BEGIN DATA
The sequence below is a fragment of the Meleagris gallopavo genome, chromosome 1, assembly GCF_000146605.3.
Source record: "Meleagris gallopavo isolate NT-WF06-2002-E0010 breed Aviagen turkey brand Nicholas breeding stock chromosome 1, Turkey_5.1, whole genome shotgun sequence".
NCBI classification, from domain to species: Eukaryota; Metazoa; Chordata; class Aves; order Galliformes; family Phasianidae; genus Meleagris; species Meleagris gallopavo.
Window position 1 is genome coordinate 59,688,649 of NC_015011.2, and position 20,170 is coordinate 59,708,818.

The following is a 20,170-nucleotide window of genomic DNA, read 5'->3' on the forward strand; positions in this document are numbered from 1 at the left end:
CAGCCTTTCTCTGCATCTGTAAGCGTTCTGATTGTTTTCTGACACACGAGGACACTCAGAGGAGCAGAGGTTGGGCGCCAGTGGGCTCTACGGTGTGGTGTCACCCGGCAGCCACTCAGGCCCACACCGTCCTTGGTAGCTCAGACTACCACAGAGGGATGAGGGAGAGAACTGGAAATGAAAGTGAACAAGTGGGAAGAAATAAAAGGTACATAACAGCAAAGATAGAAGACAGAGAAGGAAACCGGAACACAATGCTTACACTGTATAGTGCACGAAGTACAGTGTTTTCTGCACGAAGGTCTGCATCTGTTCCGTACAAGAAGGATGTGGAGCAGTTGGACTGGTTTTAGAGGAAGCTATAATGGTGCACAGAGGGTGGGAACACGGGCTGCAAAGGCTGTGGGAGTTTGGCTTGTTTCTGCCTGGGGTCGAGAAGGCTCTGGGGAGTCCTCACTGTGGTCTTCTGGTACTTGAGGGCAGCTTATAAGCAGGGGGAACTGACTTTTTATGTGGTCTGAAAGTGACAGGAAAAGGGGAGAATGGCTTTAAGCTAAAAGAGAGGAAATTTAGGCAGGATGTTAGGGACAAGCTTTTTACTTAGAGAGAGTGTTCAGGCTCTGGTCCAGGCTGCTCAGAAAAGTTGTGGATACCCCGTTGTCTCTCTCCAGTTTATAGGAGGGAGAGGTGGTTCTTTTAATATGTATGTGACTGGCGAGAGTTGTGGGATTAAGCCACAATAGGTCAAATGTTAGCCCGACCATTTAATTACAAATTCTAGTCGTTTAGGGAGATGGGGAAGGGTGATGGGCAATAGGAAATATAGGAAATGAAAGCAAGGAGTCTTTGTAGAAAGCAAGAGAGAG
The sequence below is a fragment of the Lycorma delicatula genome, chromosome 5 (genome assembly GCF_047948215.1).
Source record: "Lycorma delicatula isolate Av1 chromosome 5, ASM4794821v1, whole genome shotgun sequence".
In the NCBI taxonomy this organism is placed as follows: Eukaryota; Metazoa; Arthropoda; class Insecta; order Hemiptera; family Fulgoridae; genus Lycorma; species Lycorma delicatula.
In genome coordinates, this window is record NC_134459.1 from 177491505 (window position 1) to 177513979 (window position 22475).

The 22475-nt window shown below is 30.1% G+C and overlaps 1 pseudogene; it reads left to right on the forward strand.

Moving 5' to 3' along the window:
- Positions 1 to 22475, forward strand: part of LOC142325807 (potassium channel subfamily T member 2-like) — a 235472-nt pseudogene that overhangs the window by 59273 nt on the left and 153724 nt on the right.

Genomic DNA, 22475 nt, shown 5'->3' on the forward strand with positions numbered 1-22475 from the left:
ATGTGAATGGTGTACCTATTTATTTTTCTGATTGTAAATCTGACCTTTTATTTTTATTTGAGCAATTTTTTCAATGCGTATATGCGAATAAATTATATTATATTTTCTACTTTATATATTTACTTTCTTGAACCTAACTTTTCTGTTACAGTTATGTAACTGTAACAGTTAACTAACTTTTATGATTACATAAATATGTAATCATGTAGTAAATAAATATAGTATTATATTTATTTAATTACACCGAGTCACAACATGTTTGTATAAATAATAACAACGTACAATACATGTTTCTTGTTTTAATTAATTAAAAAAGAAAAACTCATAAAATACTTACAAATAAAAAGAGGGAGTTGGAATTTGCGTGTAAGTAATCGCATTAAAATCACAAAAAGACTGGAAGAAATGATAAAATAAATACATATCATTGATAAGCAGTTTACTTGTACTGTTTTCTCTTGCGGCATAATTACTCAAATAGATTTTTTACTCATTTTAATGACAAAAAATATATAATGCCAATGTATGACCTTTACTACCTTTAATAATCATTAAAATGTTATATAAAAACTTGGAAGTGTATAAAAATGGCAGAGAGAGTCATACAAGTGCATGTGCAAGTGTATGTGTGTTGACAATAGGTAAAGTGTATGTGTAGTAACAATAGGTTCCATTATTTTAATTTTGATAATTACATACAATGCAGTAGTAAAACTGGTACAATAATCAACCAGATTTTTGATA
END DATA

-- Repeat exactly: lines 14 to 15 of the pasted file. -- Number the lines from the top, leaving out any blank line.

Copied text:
Genomic DNA, 22475 nt, shown 5'->3' on the forward strand with positions numbered 1-22475 from the left:
ATGTGAATGGTGTACCTATTTATTTTTCTGATTGTAAATCTGACCTTTTATTTTTATTTGAGCAATTTTTTCAATGCGTATATGCGAATAAATTATATTATATTTTCTACTTTATATATTTACTTTCTTGAACCTAACTTTTCTGTTACAGTTATGTAACTGTAACAGTTAACTAACTTTTATGATTACATAAATATGTAATCATGTAGTAAATAAATATAGTATTATATTTATTTAATTACACCGAGTCACAACATGTTTGTATAAATAATAACAACGTACAATACATGTTTCTTGTTTTAATTAATTAAAAAAGAAAAACTCATAAAATACTTACAAATAAAAAGAGGGAGTTGGAATTTGCGTGTAAGTAATCGCATTAAAATCACAAAAAGACTGGAAGAAATGATAAAATAAATACATATCATTGATAAGCAGTTTACTTGTACTGTTTTCTCTTGCGGCATAATTACTCAAATAGATTTTTTACTCATTTTAATGACAAAAAATATATAATGCCAATGTATGACCTTTACTACCTTTAATAATCATTAAAATGTTATATAAAAACTTGGAAGTGTATAAAAATGGCAGAGAGAGTCATACAAGTGCATGTGCAAGTGTATGTGTGTTGACAATAGGTAAAGTGTATGTGTAGTAACAATAGGTTCCATTATTTTAATTTTGATAATTACATACAATGCAGTAGTAAAACTGGTACAATAATCAACCAGATTTTTGATA